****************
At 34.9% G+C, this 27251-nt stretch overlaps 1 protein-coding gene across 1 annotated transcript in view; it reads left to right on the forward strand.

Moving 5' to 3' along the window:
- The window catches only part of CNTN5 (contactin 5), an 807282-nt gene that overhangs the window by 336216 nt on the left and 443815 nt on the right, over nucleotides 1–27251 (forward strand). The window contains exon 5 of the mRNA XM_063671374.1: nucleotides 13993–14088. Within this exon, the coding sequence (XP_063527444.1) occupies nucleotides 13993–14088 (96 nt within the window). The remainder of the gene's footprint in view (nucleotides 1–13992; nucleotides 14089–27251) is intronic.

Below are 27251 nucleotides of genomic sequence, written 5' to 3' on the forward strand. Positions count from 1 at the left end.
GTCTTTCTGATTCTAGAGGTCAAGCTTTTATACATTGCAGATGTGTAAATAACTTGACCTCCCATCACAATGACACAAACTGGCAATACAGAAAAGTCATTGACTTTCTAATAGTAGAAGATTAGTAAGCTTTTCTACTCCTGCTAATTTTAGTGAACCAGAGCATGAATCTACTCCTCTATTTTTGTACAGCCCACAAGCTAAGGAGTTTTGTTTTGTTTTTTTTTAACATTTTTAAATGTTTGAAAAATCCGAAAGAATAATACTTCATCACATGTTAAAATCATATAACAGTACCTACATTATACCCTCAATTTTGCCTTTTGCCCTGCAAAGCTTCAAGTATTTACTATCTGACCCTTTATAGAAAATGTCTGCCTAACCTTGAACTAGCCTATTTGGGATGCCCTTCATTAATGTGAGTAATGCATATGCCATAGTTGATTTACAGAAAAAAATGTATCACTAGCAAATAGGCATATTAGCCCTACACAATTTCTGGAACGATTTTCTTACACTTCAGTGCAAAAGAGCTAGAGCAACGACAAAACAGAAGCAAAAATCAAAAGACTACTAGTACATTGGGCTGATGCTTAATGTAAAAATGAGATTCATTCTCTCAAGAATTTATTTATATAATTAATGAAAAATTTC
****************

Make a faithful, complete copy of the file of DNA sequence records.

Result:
At 34.9% G+C, this 27251-nt stretch overlaps 1 protein-coding gene across 1 annotated transcript in view; it reads left to right on the forward strand.

Moving 5' to 3' along the window:
- The window catches only part of CNTN5 (contactin 5), an 807282-nt gene that overhangs the window by 336216 nt on the left and 443815 nt on the right, over nucleotides 1–27251 (forward strand). The window contains exon 5 of the mRNA XM_063671374.1: nucleotides 13993–14088. Within this exon, the coding sequence (XP_063527444.1) occupies nucleotides 13993–14088 (96 nt within the window). The remainder of the gene's footprint in view (nucleotides 1–13992; nucleotides 14089–27251) is intronic.

Below are 27251 nucleotides of genomic sequence, written 5' to 3' on the forward strand. Positions count from 1 at the left end.
GTCTTTCTGATTCTAGAGGTCAAGCTTTTATACATTGCAGATGTGTAAATAACTTGACCTCCCATCACAATGACACAAACTGGCAATACAGAAAAGTCATTGACTTTCTAATAGTAGAAGATTAGTAAGCTTTTCTACTCCTGCTAATTTTAGTGAACCAGAGCATGAATCTACTCCTCTATTTTTGTACAGCCCACAAGCTAAGGAGTTTTGTTTTGTTTTTTTTTAACATTTTTAAATGTTTGAAAAATCCGAAAGAATAATACTTCATCACATGTTAAAATCATATAACAGTACCTACATTATACCCTCAATTTTGCCTTTTGCCCTGCAAAGCTTCAAGTATTTACTATCTGACCCTTTATAGAAAATGTCTGCCTAACCTTGAACTAGCCTATTTGGGATGCCCTTCATTAATGTGAGTAATGCATATGCCATAGTTGATTTACAGAAAAAAATGTATCACTAGCAAATAGGCATATTAGCCCTACACAATTTCTGGAACGATTTTCTTACACTTCAGTGCAAAAGAGCTAGAGCAACGACAAAACAGAAGCAAAAATCAAAAGACTACTAGTACATTGGGCTGATGCTTAATGTAAAAATGAGATTCATTCTCTCAAGAATTTATTTATATAATTAATGAAAAATTTC